February 6, 2012 – Presidential candidates aren’t the only ones dealing with politics. A report by Gartner Research forecasts that one-third of business process management projects will fizzle over the next four years due to executive politics like executive power struggles, resistance to change and poor collaboration.

There are already signs of organizational politics causing problems, as a Gartner survey of BPM professionals showed 53 percent of respondents attributing politics as the main obstacle preventing further adoption of BPM.

Elise Olding, research director at Gartner, says the rise of politics as a hindrance to BPM is a consequence of more enterprises moving from enthusiasm to actual implementations. With one-off projects within a department, these political hurdles hold less of a chance of disruption, Olding says. It’s with cross-departmental programs that involve shared data and collaboration where management disagreements or dismissal can sink BPM.

Anecdotally, Olding pointed to the hypothetical establishment of BPM for a retail sales force, which on the surface has numerous related vice presidents, but in practice puts them under shared control of the same new area of business.

“If I am one of those other VPs, and I see that there is one area for the four of us, it starts to become personal,” Olding says.

Even with organizational political challenges, Gartner highlighted two areas that will increase and boost BPM adoption and success: BPM platform-as-a-service and gamification. By 2016, Gartner forecasts 20 percent of hidden and informal work like spreadsheets, messaging and face-to-face collaboration to be supported off-premise in BPM as-a-service offerings. These BPM PaaS will also handle the rise of unstructured, non-routine processes, which Gartner anticipates to increase of 15 percent from 2010 to 40 percent of all enterprise work by 2015.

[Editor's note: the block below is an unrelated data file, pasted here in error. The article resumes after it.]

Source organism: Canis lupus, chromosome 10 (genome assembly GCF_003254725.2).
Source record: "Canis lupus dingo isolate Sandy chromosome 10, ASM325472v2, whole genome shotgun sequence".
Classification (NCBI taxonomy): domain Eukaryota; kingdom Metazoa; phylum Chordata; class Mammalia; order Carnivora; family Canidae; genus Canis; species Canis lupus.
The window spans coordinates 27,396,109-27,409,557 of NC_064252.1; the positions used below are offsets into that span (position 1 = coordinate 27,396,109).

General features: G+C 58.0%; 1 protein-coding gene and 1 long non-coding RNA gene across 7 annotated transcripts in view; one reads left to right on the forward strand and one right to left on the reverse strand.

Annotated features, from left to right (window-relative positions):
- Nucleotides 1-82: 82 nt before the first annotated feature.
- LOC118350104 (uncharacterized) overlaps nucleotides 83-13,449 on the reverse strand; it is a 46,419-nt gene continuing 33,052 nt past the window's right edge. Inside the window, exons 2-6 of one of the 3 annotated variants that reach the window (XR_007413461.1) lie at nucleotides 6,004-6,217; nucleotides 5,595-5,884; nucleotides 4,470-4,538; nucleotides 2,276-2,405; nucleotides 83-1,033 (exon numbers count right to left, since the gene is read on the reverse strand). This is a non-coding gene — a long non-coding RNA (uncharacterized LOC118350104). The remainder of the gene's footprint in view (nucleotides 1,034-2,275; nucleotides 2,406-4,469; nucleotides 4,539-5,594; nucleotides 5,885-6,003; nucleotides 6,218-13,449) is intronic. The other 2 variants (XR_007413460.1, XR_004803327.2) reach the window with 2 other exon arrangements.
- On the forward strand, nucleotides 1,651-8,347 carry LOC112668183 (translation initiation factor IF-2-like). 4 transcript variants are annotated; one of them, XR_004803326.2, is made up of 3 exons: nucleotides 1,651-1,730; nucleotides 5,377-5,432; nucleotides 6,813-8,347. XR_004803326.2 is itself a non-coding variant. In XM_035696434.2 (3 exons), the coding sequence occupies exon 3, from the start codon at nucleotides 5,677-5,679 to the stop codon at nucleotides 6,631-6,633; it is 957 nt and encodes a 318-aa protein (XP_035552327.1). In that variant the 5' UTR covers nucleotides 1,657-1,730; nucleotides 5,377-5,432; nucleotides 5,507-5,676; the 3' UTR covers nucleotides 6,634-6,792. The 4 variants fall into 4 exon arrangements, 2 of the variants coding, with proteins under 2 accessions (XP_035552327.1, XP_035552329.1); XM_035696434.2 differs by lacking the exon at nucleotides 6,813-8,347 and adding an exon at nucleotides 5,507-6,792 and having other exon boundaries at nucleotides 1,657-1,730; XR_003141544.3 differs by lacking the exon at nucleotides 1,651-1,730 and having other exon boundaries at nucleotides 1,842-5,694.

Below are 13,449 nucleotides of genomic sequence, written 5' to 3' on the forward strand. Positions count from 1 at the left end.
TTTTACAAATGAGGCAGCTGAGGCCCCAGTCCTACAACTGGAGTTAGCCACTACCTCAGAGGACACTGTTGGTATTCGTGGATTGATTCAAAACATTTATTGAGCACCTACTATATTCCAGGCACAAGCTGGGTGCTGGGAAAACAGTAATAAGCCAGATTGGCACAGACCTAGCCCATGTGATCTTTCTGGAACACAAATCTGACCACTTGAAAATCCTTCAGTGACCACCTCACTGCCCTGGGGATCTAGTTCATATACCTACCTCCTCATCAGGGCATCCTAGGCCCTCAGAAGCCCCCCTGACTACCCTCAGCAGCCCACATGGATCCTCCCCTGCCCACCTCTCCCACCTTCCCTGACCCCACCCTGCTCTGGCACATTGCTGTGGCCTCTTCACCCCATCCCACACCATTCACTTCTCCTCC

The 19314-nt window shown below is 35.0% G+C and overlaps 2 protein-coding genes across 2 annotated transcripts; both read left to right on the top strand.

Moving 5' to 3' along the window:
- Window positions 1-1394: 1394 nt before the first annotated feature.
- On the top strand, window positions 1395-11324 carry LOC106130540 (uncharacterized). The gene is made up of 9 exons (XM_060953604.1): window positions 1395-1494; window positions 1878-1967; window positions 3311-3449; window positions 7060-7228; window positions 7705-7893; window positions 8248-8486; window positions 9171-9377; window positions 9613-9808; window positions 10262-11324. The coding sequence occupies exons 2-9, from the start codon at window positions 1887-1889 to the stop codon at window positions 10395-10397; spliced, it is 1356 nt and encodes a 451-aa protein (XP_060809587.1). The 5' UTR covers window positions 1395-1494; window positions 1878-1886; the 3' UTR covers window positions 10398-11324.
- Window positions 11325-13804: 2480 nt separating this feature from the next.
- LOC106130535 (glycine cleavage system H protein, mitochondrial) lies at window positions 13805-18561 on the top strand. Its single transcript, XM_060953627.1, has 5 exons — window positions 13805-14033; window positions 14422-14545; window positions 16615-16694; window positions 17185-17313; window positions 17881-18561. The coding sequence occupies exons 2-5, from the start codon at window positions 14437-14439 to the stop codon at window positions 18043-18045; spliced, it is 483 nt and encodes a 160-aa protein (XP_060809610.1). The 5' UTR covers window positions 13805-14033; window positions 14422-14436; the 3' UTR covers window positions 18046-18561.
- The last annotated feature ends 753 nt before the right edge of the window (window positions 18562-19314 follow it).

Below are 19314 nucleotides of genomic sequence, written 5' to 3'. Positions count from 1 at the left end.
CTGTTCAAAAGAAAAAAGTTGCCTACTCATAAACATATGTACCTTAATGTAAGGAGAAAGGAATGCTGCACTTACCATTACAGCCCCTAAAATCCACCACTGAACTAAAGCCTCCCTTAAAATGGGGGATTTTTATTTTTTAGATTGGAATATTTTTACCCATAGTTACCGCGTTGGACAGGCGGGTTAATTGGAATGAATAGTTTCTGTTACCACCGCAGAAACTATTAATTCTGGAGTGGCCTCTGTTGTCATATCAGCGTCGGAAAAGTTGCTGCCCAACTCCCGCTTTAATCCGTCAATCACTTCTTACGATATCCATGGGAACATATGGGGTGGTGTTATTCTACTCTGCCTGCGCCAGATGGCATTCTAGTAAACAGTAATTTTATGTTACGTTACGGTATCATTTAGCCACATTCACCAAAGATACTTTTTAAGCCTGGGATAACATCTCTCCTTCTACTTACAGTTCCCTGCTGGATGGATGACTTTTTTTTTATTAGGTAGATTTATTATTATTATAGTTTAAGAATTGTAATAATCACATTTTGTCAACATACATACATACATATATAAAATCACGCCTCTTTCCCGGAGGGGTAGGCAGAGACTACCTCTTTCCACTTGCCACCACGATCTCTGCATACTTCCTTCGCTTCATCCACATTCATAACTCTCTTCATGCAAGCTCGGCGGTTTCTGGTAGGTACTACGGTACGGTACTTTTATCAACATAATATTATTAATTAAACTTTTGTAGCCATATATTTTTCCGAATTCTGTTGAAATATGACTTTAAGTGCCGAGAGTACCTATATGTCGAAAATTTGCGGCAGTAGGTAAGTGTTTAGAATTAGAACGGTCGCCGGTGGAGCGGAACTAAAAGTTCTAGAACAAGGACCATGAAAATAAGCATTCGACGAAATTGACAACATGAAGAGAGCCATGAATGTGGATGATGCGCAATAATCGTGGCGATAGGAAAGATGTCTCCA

Michele Cantara, research VP at Gartner, says that as-a-service offerings are a cost-effective and often automated fit in this BPM capacity, which should be encouraged as a means to offset other process challenges.

"To encourage shadow process owners to make their processes more visible, business process improvement leaders, application managers and enterprise architects should proactively suggest high-productivity BPM cloud platforms to their business process stakeholders," Cantara said in a release on the report.

Gamification, which Gartner defines as the “trend of applying game mechanics to non-game environments to motivate people and change behavior,” will be included in 25 percent of all redesigned processes. The participation and feedback aspects of gamification encourage participation, thus working through political challenges with BPM implementations.

To access a copy of the report, “Organizational Politics Hampers, Gamification Motivates BPM Adoption,” click here.